The Allegro con brio, which follows a broad introduction in a form which reminds us of the French Overture in two parts, the first slow and dramatic, the second more lyrical, is remarkable for its charm and the interplay of solo clarinet with syncopated strings, which developed pp from within the bounds of the style of chamber music to the larger sphere of the symphonic form. This is an extremely dramatic movement in sonata form.
A delightful Allegretto in ternary form follows, full of grace and humor.
The concluding Presto in tarantella rhythm is remarkable for its bold harmonic progressions and for its wealth of dynamic contrast. This movement is in sonata form with a looser conception. (Source: http://en.wikipedia.org/wiki/Symphony_No._3_(Schubert)
Conductor István Kertész (August 28, 1929 – April 16, 1973)
was a Hungarian orchestral and operatic conductor.
Kertész was born in Budapest, Hungary, in 1929, the first child of Margit Muresian and Miklós Kertész. His sister, Vera, was born four years later. Miklós Kertész, born in Szécsény, Hungary into a large Jewish family, and the director of a leather-works, died of appendicitis in 1938. An energetic, intellectually gifted woman, Margit Muresian Kertész went to work to support her family. Despite strictures against women working professionally in Hungarian society during the first half of the twentieth century, Margit was steadily promoted until she ran the office where she was employed. Kertész began violin lessons at the age of six. “When I was six” he told a High Fidelity interviewer for the December 1969 issue “and started music, it was 1935 and cruel things were going on in Europe… I found my `exile’ in music, practicing the piano, the fiddle, and writing little compositions. By the time he was twelve, Kertész began to study the piano as well.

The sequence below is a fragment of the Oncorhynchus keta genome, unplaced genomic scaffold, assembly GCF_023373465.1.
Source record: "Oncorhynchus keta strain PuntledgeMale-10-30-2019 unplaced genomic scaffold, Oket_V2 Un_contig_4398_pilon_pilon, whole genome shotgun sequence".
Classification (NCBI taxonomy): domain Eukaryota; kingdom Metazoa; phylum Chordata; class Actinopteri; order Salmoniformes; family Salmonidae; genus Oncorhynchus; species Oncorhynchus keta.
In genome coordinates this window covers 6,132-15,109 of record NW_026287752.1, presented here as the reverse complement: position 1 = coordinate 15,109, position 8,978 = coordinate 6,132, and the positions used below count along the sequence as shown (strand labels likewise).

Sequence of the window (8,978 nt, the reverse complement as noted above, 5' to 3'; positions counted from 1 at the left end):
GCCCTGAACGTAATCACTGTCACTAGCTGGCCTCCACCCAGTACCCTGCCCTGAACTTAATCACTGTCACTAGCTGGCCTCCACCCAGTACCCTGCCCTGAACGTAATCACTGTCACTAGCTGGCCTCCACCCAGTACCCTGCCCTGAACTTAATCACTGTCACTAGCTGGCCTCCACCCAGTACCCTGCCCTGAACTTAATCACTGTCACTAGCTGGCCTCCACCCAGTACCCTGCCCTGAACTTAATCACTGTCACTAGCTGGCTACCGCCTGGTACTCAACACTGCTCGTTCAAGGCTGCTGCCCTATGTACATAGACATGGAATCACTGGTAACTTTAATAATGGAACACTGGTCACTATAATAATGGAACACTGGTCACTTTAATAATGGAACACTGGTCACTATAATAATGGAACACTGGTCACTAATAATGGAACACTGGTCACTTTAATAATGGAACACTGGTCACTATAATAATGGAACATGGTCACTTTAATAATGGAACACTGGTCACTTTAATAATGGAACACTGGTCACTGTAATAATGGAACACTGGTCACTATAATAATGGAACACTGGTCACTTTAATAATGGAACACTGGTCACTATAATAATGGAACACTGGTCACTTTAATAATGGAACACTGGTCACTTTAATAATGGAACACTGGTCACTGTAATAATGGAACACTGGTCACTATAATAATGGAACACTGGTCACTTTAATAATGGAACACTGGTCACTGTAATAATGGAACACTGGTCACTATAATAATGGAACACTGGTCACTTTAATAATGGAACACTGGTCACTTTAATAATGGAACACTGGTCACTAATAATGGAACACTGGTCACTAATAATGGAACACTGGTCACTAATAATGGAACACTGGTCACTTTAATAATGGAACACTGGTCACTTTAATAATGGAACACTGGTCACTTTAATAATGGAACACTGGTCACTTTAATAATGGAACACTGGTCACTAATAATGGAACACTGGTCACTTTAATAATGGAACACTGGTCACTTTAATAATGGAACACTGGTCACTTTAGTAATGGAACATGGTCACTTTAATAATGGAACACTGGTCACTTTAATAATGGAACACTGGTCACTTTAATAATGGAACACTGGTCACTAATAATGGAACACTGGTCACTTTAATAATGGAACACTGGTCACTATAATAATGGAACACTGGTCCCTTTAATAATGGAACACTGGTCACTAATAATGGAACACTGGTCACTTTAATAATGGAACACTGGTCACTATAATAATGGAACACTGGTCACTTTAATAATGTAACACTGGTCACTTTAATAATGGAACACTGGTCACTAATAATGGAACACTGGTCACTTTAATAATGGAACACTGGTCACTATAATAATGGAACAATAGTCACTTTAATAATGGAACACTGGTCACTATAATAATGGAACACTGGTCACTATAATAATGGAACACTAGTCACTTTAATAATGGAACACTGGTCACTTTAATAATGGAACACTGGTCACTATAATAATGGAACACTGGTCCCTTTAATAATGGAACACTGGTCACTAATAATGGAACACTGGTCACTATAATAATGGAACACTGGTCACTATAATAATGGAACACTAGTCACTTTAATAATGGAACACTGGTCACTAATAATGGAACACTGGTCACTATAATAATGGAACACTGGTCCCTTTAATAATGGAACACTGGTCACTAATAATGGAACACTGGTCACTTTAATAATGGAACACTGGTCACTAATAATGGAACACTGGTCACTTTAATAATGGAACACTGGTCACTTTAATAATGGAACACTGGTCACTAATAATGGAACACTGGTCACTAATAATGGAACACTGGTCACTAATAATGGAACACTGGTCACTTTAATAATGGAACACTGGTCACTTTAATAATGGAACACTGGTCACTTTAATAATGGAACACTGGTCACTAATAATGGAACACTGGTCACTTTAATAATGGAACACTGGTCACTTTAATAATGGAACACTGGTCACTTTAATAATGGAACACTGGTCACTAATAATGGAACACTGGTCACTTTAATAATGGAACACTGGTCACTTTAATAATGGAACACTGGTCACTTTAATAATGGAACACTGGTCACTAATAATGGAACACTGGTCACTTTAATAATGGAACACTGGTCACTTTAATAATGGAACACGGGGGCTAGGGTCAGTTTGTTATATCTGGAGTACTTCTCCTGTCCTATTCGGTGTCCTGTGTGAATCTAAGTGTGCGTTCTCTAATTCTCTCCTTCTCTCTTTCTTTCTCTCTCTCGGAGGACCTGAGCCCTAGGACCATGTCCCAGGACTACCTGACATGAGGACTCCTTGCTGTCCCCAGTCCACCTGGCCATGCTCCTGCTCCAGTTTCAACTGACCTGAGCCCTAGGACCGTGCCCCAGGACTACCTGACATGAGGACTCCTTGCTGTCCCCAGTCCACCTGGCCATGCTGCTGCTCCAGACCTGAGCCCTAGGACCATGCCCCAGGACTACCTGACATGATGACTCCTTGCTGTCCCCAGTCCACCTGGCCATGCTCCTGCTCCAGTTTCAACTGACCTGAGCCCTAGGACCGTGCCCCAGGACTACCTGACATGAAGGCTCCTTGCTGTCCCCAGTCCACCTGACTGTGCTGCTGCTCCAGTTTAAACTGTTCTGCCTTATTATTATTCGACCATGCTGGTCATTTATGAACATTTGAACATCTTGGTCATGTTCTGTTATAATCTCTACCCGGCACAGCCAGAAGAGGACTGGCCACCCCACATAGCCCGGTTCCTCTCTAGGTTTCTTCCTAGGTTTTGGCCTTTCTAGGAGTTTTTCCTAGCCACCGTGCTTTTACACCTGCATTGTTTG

Shubert’s symphonies never failed to touch my spirit in a unique manner. Symphony No.3 is one of the most beautiful pieces of music ever composed, youthful, full of energy, vitality and hope.
Violin Concerto in A minor, Op. 53 (B.108) is a concerto for violin and orchestra composed by Antonín Dvořák in 1879. The concerto was premiered in 1883 by František Ondříček in Prague. He also gave the premieres in Vienna and London. Today it remains an important work in the violin repertoire.